O hAilpin: I had to pinch myself after surprise nod
Sean Og O hAilpin admitted he had to "pinch" himself when the Cork team was announced on Thursday night and he had been included.
O hAilpin rolled back the years with a vintage performance for Cork in Sunday's All-Ireland quarter-final win against Waterford.
Apart from a spell in the second quarter when he struggled with John Mullane, who had moved out onto his patch, O hAilpin was imperious.
He helped to set up two second-half points and then finished superbly himself for a rare championship point in that late flurry of scores that got the Rebels over the line. It was more action than the 35-year-old thought he would ever see in a Cork jersey again.
And with John Gardiner coming in to shore up the middle after Eoin Cadogan's departure -- Cadogan had reportedly been ill during the week -- it underlined that the veteran pair have not become surplus to requirements just yet.
It was O hAilpin's first championship start in 2012 and Gardiner's first appearance in the four matches Cork have now played.
"I was more than surprised to get the call during the week when the team was named and I heard myself at half-back. I had to pinch myself because I didn't think I was going to get in," O hAilpin acknowledged.
"Ideally it would have been great to have started previous ones, but that is the system that Cork have been going with this year. They are going for youth and I am all for that. It's all about making a contribution no matter how small or big it is.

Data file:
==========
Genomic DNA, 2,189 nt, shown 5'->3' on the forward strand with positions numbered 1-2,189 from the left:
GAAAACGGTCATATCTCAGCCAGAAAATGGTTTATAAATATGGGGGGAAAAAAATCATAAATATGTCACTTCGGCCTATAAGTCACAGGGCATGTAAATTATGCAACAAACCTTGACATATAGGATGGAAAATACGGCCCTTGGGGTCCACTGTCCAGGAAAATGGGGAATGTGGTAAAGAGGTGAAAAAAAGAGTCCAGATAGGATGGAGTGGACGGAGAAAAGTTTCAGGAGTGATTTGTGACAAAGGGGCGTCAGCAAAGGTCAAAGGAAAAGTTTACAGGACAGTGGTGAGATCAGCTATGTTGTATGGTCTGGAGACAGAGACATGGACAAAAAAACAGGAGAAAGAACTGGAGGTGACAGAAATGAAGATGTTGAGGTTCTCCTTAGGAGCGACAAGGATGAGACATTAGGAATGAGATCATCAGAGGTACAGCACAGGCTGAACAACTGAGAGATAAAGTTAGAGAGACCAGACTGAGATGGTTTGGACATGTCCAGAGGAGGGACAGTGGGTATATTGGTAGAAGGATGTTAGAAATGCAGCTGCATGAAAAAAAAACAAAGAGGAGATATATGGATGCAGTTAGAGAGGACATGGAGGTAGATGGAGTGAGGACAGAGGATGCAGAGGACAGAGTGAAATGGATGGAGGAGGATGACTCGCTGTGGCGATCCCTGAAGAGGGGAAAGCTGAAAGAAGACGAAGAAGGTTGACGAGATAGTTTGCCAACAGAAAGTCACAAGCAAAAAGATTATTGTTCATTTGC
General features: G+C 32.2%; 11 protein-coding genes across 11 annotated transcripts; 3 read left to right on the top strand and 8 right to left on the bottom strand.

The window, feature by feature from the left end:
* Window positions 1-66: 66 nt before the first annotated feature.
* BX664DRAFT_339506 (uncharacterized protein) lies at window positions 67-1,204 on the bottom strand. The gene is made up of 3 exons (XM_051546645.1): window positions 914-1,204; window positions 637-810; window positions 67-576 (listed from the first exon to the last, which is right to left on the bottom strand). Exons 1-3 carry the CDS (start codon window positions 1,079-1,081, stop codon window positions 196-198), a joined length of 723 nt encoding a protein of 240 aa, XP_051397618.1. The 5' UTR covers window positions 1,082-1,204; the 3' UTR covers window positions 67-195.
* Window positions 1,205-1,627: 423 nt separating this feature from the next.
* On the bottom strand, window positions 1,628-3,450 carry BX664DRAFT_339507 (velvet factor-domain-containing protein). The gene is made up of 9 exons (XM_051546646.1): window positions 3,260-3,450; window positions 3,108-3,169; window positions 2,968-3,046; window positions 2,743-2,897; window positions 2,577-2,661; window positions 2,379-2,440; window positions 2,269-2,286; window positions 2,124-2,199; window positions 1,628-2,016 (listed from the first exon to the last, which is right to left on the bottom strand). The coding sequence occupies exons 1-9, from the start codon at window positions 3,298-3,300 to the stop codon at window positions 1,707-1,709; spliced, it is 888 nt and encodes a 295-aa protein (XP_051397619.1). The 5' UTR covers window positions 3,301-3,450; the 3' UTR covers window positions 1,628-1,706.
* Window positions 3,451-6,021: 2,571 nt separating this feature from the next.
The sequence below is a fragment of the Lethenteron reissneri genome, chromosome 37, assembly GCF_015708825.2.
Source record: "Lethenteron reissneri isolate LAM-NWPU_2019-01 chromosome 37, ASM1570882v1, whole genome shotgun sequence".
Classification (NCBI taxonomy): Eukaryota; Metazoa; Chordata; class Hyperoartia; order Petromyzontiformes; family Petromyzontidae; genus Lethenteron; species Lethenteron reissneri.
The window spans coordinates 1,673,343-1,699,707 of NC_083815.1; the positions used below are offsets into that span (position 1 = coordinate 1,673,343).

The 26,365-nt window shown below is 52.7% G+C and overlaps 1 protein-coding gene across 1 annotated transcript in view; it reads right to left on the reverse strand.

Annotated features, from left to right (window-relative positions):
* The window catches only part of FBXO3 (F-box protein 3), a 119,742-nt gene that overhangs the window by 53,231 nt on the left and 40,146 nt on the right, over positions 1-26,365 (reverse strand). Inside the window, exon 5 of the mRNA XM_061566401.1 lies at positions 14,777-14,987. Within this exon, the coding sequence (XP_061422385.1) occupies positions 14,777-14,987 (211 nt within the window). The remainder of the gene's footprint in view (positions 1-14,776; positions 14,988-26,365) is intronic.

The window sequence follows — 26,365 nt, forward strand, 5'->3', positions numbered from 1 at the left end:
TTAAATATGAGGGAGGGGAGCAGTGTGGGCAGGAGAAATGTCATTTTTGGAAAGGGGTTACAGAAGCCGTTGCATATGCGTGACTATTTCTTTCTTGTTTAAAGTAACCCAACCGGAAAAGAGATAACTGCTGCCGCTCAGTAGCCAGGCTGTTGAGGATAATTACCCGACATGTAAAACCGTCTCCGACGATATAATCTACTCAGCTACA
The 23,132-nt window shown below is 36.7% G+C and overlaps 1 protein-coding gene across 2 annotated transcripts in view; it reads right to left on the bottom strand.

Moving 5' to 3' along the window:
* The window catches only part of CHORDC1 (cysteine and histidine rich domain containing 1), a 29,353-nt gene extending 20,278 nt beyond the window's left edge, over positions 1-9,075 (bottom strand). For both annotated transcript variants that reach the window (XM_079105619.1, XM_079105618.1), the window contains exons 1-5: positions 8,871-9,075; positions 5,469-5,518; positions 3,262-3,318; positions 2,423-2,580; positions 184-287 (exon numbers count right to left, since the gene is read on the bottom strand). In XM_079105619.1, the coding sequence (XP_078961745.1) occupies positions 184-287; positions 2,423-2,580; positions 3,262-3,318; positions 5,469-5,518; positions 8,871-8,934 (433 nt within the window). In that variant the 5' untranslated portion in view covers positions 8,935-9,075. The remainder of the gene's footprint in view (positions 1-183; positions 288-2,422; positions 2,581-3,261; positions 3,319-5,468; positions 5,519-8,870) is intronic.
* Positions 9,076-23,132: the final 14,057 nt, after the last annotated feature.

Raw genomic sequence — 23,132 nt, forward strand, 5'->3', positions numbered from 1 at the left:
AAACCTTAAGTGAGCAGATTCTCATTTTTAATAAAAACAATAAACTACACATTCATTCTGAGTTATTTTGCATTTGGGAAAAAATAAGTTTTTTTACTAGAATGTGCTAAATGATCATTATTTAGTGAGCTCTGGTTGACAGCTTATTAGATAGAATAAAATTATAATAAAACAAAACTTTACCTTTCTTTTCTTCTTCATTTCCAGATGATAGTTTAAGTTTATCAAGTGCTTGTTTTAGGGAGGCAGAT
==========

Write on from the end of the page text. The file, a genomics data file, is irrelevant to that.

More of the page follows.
"I was kind of resigned to the fact that I was just going to come on, if anything, as an impact sub. Looking at it from a management point of view, I thought they'd start with the same team, and if things weren't working out I'd get in.
"As you saw with John Gardiner there in the second half, I thought that would be my contribution for the year, which is fine by me too. They make the calls and you have got to run along with it."
O hAilpin (pictured) is pleased with the progress Cork have made, and hopes that the young players can now abandon any fear they might have of playing in Croke Park for the first time.
"It's a different dimension for this Cork team now. A lot of the fellas wouldn't have been involved over the last couple of years so hopefully they can just go out and play with youthful exuberance and have no fear," he said.
"Croke Park is a different arena. Thurles is regarded as a big pitch, but there's huge expansion in Croke Park, and Galway will be looking at the same thing.
"Their demolition of Kilkenny was frightening. And if they repeat that I don't think any team would beat them.
"To get to the semi-final any year, especially from the foundation we were starting off on, is good going, but as I was trying to explain to the younger brigade, opportunities don't present themselves too often and when they do you've got to take them."